“My message is very simple. As the home to the largest Jewish population outside of Israel anywhere, when the people of Israel are hurting, the people of New York are hurting,” said Governor Hochul in her remarks. “That is the sentiment we feel right now. We are here today, and to me that’s what this parade is all about, to stand with the hostages, and their families and to make sure they are reunited once and for all.”

The distinguished crowd at this year’s event included; New York State Comptroller Thomas DiNapoli; Manhattan Borough President Mark Levine; Brooklyn Borough President Antonio Reynoso; Queens Borough President Donovan Richards; Bronx District Attorney Darcel Clark; Brooklyn District Attorney Eric Gonzalez; Queens District Attorney Melinda Katz; Congress Members Yvette Clarke; Jerrold Nadler; and Dan Goldman. As in prior years, the event saw a significant showing from New York’s state and city elected officials from all five boroughs.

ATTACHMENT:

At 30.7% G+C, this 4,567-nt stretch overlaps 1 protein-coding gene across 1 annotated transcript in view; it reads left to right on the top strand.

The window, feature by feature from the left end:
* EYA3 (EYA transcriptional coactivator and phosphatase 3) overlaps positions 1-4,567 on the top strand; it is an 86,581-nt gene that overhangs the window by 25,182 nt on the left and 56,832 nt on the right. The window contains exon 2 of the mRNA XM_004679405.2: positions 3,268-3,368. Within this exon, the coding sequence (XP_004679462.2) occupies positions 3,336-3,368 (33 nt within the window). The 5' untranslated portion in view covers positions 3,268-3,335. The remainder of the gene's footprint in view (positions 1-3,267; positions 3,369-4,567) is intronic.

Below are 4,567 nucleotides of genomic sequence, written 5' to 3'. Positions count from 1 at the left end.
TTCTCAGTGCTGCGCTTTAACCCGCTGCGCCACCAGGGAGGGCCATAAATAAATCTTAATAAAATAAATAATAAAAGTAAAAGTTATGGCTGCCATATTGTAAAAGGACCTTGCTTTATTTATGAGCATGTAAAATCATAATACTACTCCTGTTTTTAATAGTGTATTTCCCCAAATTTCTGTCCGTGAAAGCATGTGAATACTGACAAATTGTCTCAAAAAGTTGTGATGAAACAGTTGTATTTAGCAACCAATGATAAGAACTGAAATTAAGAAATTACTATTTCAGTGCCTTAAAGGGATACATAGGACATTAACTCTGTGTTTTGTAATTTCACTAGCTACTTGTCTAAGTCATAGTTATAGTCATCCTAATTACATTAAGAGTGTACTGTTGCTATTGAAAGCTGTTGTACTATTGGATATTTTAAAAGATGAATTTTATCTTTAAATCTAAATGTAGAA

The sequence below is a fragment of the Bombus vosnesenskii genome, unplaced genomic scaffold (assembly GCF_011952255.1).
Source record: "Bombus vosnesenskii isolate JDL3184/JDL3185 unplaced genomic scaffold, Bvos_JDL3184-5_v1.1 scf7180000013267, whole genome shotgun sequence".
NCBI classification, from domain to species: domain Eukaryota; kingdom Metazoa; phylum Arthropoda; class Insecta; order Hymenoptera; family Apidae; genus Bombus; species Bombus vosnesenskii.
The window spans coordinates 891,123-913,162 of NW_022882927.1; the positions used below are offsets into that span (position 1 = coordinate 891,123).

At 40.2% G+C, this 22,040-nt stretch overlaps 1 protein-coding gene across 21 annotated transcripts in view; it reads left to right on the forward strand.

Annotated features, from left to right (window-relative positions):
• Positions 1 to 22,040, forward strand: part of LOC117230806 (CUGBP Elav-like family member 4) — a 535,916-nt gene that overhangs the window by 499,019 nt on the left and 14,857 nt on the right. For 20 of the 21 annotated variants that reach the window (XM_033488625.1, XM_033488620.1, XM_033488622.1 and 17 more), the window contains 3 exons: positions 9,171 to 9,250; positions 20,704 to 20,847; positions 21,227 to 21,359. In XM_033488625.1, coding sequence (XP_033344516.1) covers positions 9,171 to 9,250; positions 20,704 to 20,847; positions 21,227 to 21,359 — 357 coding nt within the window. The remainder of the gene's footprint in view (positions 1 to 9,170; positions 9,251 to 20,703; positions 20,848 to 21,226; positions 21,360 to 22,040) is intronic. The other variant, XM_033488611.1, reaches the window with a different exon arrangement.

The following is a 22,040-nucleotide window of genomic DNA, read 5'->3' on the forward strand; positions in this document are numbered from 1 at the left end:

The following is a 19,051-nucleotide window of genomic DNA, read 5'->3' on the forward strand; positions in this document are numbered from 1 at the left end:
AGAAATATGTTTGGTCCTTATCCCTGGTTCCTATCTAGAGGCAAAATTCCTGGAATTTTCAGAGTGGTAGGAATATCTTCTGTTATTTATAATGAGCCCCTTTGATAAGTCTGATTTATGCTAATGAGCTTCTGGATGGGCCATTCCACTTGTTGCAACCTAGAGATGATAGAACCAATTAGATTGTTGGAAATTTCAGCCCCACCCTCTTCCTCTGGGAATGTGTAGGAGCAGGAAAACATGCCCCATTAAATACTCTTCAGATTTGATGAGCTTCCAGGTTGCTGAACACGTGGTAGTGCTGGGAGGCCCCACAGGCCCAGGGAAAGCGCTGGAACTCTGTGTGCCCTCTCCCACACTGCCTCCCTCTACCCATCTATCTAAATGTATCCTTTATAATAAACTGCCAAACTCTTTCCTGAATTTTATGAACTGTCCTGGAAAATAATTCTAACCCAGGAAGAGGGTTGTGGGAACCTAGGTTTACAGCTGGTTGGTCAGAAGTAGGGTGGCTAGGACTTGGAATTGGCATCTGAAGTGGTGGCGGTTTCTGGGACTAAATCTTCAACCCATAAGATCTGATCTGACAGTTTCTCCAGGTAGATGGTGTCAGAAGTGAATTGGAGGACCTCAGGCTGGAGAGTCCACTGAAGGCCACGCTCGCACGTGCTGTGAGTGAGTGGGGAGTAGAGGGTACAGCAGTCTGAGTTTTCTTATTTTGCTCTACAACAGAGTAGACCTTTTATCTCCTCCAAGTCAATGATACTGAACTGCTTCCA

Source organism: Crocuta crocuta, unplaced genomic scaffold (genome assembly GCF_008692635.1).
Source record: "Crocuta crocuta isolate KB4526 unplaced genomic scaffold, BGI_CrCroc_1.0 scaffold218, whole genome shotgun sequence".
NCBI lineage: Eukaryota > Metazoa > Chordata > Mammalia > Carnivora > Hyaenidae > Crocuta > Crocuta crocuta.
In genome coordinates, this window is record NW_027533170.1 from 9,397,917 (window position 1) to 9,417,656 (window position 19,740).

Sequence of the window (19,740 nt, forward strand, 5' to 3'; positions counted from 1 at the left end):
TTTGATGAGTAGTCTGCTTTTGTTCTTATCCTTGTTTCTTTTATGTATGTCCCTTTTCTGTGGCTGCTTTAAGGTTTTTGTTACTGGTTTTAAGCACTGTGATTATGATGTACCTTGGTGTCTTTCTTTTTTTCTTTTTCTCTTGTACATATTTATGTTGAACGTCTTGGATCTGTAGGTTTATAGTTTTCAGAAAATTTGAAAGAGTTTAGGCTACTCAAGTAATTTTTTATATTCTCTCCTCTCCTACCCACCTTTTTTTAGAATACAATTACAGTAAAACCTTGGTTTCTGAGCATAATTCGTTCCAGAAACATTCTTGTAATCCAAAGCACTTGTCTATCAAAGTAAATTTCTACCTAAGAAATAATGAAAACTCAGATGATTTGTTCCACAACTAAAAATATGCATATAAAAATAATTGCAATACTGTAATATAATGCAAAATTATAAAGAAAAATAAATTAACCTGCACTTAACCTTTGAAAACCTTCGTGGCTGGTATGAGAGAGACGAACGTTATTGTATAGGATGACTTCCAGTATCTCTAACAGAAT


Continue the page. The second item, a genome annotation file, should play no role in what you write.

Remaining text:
Bronx Borough President Vanessa Gibson deeply understands the work of Met Council, “No matter where you live in our city, no matter how much is in your bank, every New Yorker and every family should have access to affordable and quality housing and food services and wrap around services,” adding that the organization “reminds New Yorkers that during the greatest times of challenge, people can step up.” Gibson presented NYS Sen. Nathalia Fernandez the Affordable Housing Champion Award calling her a woman of commitment, consistency, dedication, honesty, integrity, and labor of love.